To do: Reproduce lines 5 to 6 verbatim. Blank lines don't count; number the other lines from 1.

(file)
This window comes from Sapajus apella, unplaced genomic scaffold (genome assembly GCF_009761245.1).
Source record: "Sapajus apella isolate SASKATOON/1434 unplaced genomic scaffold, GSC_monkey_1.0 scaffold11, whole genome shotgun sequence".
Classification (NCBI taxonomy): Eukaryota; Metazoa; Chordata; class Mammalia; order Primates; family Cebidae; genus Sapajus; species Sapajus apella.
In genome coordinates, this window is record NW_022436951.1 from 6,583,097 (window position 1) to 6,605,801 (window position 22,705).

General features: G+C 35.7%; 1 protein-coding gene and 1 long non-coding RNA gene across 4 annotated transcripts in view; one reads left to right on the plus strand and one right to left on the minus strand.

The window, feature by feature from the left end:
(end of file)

General features: G+C 35.7%; 1 protein-coding gene and 1 long non-coding RNA gene across 4 annotated transcripts in view; one reads left to right on the plus strand and one right to left on the minus strand.

The window, feature by feature from the left end: